Only clamp nested timeouts

RESOLVED FIXED in mozilla1.9.3a1

Status

()

defect
RESOLVED FIXED
10 years ago
9 years ago

People

(Reporter: vlad, Assigned: peterv)

Tracking

({perf})

unspecified
mozilla1.9.3a1
Points:
---

Firefox Tracking Flags

(Not tracked)

Details

(Whiteboard: [ts])

Attachments

(1 attachment)

chrome uses setTimeout(0) often to just wait for an event loop cycle or similar; we should not enforce the 10ms minimum for chrome windows.
Summary: setTimeout sohuld not enforce DOM_MIN_TIMEOUT_VALUE for chrome → setTimeout should not enforce DOM_MIN_TIMEOUT_VALUE for chrome
(Assignee)

Comment 2

10 years ago
I'm going to morph this, we just discussed this yesterday. We shouldn't special-case chrome, we should follow HTML5 and only clamp for nested timeouts. HTML5 says to clamp for nesting level >= 1, Webkit seems to clamp for nesting level >= 5. iBench chains 3 timeouts, so following Webkit would also help our score there.
Assignee: nobody → peterv
Summary: setTimeout should not enforce DOM_MIN_TIMEOUT_VALUE for chrome → Only clamp nested timeouts
Whatever we do here, we should make sure to tweak the worker setTimeout code as well as the normal Window one.
(Assignee)

Comment 4

10 years ago
Posted patch v1Splinter Review
Still trying to write a testcase for this, but it's not easy to make a reliable one.
Attachment #402351 - Flags: review?(jst)
(Assignee)

Comment 5

10 years ago
I copied WebKit for now, using 5 for the nesting level at which to start clamping.

(In reply to comment #3)
> Whatever we do here, we should make sure to tweak the worker setTimeout code as
> well as the normal Window one.

Workers don't seem to clamp timeouts at all. Want to file a separate bug for adding clamping?
Actually, would it make sense to not do what webkit does and instead simply follow the spec, and then point to this as for why iBench is totally broken in its current state?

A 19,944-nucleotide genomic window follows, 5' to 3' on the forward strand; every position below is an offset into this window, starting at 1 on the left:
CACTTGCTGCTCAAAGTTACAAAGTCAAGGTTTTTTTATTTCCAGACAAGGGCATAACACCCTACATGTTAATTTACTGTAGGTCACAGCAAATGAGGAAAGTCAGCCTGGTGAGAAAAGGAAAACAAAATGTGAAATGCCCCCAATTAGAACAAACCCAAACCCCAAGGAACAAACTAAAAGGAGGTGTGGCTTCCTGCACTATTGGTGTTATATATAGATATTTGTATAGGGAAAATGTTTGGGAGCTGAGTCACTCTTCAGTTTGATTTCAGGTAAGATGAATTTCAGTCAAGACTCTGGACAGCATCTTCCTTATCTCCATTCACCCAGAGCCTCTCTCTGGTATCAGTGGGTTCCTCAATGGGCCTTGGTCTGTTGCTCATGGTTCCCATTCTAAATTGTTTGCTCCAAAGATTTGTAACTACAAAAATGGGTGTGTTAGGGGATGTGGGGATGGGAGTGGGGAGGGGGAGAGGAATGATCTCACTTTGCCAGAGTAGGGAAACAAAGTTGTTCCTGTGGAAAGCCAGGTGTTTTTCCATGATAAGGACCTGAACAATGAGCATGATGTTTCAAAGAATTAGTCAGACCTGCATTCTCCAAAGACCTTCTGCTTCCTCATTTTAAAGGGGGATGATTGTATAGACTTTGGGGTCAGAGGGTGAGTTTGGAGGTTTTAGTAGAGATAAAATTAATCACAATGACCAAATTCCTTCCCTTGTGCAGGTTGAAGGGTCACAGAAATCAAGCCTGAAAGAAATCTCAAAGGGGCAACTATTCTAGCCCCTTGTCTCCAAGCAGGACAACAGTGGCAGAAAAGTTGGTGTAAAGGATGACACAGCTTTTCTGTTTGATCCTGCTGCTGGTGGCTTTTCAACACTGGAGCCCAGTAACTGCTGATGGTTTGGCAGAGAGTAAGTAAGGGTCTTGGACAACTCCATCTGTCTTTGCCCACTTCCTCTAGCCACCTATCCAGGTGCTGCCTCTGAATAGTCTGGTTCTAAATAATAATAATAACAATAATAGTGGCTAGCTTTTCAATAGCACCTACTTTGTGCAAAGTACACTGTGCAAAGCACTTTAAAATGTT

(In reply to comment #7)
> Filed bug 518406 on worker timeouts.

Punks! ;)
(In reply to comment #6)
> Actually, would it make sense to not do what webkit does and instead simply
> follow the spec, and then point to this as for why iBench is totally broken in
> its current state?

I don't think it would.

I don't see how allowing some nesting this way is worse for the web, since spec-compliant code still runs fine, and complaining about iBench is unlikely to have any effect on the world (it'll never get changed).
I agree iBench is unlikely to get fixed. And that this fix isn't bad for the web.

However my understanding was that it was so broken that it's unlikely that we'll ever get any useful data out of it, so we'd really like Apple to quit using it. Having glaring bugs like this to point at would give us a strong case for that Apple is not acting in good faith if they keep using it.
iBench has the bug regardless of what we do here, so point away!
are there open questions here or just waiting on review? if the broadening of the change suggested in comment #0 is slowing things down, can we just do the minimal change first?
I think we're just waiting for jsts review.
Attachment #402351 - Flags: superreview+
Attachment #402351 - Flags: review?(jst)
Attachment #402351 - Flags: review+

Updated

10 years ago
Keywords: perf
Whiteboard: [ts] → [ts][has patch][can land]
(Assignee)

Comment 14

10 years ago
Sorry for the delay in checking this in.

http://hg.mozilla.org/mozilla-central/rev/350ffc1d793a
Status: NEW → RESOLVED
Last Resolved: 10 years ago
Resolution: --- → FIXED
Whiteboard: [ts][has patch][can land] → [ts]
Target Milestone: --- → mozilla1.9.3a1

Updated

10 years ago
Depends on: 531542

Updated

9 years ago
Depends on: 597644
No longer depends on: 597644
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